Everyone of these racks is mounted to the firewall. Not front steering.

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I think most R&P would be for FWD. It's just easier.

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I meant the rear mount location....

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I have replaced many inner steering coupling bushings on Dodge Intrepid/et al others...

 

Everyone of these racks is mounted to the firewall. Not front steering.

Yes they are mounted on the fire wall but they are front steer. 

 

You can see that the pillars are really far back.

 

7t4WNX3.jpg

 

Here's the diagram.

 

zNUVckl.jpg

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You would have to increase the mounting spacing between the inside tie rod ends

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I don't know if anyone has mentioned it, but the distance between inner tie rod ends on the new rack needs to be the same as the distance between inner tie rods on the stock tie rod setup or you will create a bumpsteer condition. You could modify things to get it right, but it would be easiest to start with the proper width rack.

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I don't know if anyone has mentioned it, but the distance between inner tie rod ends on the new rack needs to be the same as the distance between inner tie rods on the stock tie rod setup or you will create a bumpsteer condition. You could modify things to get it right, but it would be easiest to start with the proper width rack.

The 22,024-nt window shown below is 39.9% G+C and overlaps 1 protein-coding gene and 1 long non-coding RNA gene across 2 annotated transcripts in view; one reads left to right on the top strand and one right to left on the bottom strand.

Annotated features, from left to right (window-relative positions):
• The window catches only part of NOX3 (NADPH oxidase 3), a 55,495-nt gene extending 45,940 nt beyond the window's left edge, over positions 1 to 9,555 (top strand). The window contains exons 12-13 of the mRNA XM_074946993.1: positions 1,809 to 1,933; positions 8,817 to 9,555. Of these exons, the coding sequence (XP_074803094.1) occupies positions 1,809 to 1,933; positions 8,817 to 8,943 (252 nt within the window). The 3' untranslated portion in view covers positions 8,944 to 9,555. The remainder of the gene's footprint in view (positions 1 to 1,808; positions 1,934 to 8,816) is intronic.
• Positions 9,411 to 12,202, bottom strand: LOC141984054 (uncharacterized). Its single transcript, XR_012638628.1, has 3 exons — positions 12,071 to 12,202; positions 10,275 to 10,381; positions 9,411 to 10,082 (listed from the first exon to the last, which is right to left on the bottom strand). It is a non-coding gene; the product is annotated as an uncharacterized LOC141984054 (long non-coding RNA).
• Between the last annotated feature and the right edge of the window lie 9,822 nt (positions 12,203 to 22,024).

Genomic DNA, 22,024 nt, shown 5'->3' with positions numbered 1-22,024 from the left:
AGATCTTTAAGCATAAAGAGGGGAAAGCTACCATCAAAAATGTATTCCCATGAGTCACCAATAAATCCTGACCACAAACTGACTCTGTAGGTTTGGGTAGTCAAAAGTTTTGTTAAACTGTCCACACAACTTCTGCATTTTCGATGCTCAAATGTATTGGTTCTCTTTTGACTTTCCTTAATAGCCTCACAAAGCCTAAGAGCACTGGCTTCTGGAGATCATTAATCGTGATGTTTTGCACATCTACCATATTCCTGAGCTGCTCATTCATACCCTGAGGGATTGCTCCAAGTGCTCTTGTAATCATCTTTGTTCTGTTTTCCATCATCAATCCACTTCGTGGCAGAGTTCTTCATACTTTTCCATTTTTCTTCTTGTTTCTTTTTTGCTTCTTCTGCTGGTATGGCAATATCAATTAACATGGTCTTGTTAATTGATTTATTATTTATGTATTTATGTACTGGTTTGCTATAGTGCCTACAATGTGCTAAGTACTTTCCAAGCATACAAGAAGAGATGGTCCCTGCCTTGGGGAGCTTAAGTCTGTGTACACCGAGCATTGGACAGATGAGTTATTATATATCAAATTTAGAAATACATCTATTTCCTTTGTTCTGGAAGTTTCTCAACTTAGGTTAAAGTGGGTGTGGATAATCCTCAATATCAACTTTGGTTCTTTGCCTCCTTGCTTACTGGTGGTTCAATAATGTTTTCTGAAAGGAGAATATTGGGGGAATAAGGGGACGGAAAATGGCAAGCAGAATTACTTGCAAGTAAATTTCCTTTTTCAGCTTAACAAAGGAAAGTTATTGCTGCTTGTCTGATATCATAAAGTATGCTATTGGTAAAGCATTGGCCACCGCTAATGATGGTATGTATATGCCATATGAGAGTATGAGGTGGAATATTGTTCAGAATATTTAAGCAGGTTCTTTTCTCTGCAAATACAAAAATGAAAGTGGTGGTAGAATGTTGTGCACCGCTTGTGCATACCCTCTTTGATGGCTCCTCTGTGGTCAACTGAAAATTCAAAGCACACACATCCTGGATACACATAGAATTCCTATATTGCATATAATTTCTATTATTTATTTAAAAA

This has always been the confusing part of center mounted tie rod R&P. The civic one clearly has pivots only a couple inches apart. so did they make up for that design flaw with other suspension engineering?

 

Regardless i have wondered about machining big ole extension bars that thread into the center mount and place the pivot out at the standard location.

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This has always been the confusing part of center mounted tie rod R&P. The civic one clearly has pivots only a couple inches apart. so did they make up for that design flaw with other suspension engineering?

 

Regardless i have wondered about machining big ole extension bars that thread into the center mount and place the pivot out at the standard location.

Isn't the Civic rack also connected to the strut tubes? The distance between the inner/outer tie rod ends is probably close to/the same as the LCA inside pivot to lower ball joint distance, and the two are likely close to parallel throughout their swing, save for fore/aft positioning to account for Ackerman angle
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This has always been the confusing part of center mounted tie rod R&P. The civic one clearly has pivots only a couple inches apart. so did they make up for that design flaw with other suspension engineering?